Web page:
مرض السكري

After that, I can only recall a few memories that sort of sit in a vacuum.

I remember the incredibly kind people. The lady that held my 5-week-old baby for five hours so I didn't have to think about her (no, my husband wasn't traveling with us). The man sitting next to me offered food and helped with the luggage. And the doctor on the plane who helped make the final decision to ground the plane.

I remember the ER doctor standing next to me and saying type 1 diabetes as we both looked at Nora laying in her bed, attached to way too many tubes and devices. Of course, I ask, "But she will be okay, right?" The doctor had this look and finally replied quite dimly, "I hope so."

Nora's blood glucose was over 900 mg/dL; a typical range for blood glucose is 80-180 mg/dL. And her A1C (test indicators for diabetes type 1) was 13.9%, and the accepted A1C for people with diabetes is 6.5%. To be non-diabetic, it must be below 5.6%. She had a 50/50 chance of surviving.

She was so dehydrated from DKA that blood couldn't be drawn from her arms—they had to use her toes instead. I remember the first time these tests hurt her. She was so angry. I could only cry because she was finally coming back to us.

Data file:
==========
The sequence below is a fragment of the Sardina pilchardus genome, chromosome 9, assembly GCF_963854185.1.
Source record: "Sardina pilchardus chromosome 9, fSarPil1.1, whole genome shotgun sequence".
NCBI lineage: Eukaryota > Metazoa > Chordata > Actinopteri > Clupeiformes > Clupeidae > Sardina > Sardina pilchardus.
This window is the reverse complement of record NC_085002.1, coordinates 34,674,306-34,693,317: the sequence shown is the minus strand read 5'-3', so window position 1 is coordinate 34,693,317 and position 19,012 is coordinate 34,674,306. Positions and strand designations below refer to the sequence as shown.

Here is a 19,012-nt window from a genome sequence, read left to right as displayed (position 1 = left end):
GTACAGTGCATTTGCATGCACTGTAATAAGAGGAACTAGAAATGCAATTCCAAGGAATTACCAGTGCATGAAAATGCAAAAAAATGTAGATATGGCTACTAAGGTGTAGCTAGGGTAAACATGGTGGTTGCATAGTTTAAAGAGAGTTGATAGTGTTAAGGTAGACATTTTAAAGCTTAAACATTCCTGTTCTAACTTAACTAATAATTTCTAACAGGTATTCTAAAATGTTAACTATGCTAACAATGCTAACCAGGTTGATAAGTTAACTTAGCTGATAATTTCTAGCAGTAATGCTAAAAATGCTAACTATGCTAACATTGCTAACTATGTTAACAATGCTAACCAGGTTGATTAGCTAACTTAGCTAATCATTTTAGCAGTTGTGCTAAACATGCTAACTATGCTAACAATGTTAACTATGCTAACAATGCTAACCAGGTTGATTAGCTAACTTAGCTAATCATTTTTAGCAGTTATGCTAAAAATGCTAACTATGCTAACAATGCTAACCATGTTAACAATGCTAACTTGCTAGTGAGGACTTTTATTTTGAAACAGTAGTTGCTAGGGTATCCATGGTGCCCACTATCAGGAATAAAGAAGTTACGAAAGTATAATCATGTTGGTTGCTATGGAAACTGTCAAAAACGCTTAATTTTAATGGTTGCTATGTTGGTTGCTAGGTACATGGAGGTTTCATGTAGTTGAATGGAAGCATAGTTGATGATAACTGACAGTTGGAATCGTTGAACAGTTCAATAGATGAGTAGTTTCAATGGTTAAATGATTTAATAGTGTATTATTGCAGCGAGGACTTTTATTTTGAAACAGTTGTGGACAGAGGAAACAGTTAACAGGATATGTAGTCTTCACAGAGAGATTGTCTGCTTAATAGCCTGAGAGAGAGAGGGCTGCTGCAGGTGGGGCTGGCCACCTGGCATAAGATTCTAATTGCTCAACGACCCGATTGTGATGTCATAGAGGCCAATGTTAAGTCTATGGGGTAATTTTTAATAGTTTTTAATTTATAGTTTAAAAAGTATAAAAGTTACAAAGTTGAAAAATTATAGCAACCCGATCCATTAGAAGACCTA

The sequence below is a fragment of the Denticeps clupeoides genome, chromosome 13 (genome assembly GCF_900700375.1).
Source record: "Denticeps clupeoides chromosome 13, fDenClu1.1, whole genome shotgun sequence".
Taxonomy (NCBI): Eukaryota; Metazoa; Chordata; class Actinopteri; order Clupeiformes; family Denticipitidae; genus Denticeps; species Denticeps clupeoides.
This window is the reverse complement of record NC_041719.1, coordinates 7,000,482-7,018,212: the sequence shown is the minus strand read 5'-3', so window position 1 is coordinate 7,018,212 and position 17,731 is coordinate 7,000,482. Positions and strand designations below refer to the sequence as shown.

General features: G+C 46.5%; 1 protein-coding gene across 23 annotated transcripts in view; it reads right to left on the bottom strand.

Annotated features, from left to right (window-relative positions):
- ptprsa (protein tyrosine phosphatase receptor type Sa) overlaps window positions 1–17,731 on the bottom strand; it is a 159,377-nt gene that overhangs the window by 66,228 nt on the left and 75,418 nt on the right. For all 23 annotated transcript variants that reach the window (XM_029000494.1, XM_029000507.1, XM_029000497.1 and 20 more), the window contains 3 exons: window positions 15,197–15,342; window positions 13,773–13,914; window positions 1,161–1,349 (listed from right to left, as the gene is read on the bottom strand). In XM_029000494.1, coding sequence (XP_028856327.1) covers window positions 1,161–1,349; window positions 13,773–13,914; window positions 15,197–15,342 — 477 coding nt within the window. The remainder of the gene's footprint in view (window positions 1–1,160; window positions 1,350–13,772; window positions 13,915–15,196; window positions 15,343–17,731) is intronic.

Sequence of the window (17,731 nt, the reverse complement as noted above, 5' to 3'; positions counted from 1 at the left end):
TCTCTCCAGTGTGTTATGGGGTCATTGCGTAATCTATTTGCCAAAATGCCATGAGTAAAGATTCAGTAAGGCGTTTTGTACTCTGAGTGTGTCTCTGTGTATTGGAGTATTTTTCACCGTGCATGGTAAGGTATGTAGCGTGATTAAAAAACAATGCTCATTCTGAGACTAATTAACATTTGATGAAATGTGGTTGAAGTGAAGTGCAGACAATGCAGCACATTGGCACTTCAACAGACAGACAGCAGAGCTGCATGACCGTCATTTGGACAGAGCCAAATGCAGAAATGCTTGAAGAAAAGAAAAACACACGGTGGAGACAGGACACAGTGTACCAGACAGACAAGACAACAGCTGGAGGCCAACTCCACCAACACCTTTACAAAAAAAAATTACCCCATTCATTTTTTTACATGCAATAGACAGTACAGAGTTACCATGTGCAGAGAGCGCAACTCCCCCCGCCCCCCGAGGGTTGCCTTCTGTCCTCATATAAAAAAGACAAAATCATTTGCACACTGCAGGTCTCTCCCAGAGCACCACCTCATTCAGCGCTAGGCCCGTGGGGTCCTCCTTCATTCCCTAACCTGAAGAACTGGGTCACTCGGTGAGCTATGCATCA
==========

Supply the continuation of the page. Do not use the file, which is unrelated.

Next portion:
And yet, we are the lucky ones. As horrific as this was, Nora pulled through under the care of the most amazing nurses and doctors. Five days later, we were released, and our real journey began.


It all started 15 years ago. Times were different then.

مرض السكري عند الأطفال

A few weeks before Adam's third birthday, he started wetting his bed. This was a setback from his potty training. I thought I wasn't giving Adam enough attention because I was also potty training his younger sibling; they are very close in age.

I didn't give it much thought because I was frustrated that Adam had regressed. I never mentioned it to the doctor because I thought I was doing something wrong. (If you feel anything is off - diabetes or otherwise - please mention it to your doctor!)